To add to this, the developers have completely clued in on the devices available to them in a painted landscape. As you’ll learn within the first few minutes of play, as a Goddess, you have the ability to alter nature and the landscape. By holding down R1, the world is drained of color and only the black lines of the “painting” will remain. A brush will swoop in from offscreen and at this point you get to go nuts. By holding down the X button and gliding the brush around with the analogues, you’ll be able to grow trees, slice enemies in half, paint bombs into existence, paint lily-pads to jump on, bridges to cross—any number of things, really. The landscape is your painting and not only are you encouraged to use it, it will be absolutely necessary that you do. Boss fights all require use of your “Celestial Brush,” and it will also become useful in solving many of the game’s more difficult puzzles. The inclusion of this technique, however, is nothing short of amazing.
Every angle of this title has been treated to the utmost in terms of polish and respect. Every character exists plausibly in the game world, and they exist in relation to each other and you. The trees and flowers in any given area can be altered and will alter throughout the course of the game. Animals can be fed and befriended. The gameplay is fun, though entirely character driven and the puzzles are tough but satisfying. The music is soulful and can have you welling up at times. Having a run through the countryside in Okami is an experience in itself just to hear the fluted orchestral bliss that is this game’s soundtrack.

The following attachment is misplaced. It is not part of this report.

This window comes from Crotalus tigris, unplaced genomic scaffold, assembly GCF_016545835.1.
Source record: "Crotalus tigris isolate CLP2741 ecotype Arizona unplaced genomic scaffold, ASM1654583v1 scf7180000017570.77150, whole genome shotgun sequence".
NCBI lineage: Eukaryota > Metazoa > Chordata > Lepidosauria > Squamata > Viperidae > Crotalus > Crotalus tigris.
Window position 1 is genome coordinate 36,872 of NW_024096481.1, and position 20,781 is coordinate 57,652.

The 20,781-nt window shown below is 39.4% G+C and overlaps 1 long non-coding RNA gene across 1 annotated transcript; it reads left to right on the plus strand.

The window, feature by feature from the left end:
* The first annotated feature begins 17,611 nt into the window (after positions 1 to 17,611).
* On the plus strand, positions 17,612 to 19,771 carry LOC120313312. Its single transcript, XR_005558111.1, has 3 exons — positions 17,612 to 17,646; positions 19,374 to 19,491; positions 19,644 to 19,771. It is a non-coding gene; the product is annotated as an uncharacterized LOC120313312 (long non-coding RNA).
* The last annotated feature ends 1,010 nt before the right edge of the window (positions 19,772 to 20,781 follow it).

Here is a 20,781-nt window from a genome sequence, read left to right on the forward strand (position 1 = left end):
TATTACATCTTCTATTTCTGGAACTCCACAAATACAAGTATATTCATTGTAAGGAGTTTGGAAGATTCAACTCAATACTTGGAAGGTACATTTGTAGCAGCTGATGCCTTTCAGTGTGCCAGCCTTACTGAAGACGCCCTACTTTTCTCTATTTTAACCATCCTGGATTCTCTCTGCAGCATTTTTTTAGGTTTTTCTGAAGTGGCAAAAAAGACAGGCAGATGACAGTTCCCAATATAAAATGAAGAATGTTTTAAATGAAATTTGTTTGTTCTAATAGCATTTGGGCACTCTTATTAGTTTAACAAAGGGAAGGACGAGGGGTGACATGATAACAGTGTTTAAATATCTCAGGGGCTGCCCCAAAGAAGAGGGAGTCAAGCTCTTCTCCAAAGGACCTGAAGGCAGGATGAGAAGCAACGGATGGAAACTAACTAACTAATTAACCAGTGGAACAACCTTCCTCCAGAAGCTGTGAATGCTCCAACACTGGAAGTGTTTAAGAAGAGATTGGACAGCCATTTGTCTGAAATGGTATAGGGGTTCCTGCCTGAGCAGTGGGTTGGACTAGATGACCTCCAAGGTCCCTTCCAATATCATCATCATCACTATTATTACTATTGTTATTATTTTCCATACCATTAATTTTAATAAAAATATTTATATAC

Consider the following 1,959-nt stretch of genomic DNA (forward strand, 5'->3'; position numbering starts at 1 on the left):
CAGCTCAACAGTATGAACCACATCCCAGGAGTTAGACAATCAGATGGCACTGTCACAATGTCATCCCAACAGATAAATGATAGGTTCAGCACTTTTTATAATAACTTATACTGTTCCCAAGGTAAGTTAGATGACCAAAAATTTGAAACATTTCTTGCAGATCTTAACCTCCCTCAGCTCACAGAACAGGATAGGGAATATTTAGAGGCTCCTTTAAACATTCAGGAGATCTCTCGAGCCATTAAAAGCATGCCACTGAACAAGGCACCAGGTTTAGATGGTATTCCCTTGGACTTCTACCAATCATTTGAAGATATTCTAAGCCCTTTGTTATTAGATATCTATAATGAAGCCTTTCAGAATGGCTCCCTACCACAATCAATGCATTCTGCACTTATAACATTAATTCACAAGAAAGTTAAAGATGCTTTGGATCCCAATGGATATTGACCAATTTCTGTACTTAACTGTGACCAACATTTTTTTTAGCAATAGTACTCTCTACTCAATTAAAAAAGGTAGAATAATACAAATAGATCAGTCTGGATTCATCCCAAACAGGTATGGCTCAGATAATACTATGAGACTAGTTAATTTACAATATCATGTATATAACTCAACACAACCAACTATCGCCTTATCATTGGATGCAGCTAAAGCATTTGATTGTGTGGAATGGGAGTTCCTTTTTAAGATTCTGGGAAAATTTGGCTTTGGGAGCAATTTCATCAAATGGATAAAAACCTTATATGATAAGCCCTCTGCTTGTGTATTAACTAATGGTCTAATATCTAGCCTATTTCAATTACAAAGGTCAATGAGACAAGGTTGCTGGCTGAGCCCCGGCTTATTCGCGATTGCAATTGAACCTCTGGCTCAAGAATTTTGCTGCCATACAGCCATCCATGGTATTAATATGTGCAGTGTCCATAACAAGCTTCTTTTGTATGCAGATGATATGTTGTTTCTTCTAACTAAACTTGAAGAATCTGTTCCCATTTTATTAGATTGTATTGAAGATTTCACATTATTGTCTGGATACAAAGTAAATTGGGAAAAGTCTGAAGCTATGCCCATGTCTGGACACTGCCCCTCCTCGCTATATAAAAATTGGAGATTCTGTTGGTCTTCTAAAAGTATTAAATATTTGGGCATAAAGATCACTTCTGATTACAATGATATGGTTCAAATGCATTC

The one and only sore thumb issue I have with Okami is the way that the dialogue is handled. While it is expertly written, funny and full of intrigue, none of it is voice acted. This, by itself, isn’t a huge issue. A lot of games don’t have voice acting, usually due to space restrictions, and it rarely hurts a strong game. In Okami, however, the sound effect that plays as the dialogue appears (in an attempt to mimic the speaker’s intonations) is really way past annoying. It can make playing Okami for long periods fairly taxing if you can’t shut it out. This, however, is just me being nitpicky for the sake of honesty. It bothered me, so I decided to write about it, but it won’t do a thing to harm the overall atmosphere of the game.
In short, Okami humble and beautiful, and if any title could ever make the claim that videogames can be regarded as art, this one is it. Clover has a classic on its hands, and while Capcom would be of right mind to package up a sequel to Okami for sales, I, for one, would prefer to have this title live on as a one-and-only and not risk having its integrity flawed. Okami is the perfect centerpiece of any good PS2 collection, no bones about it.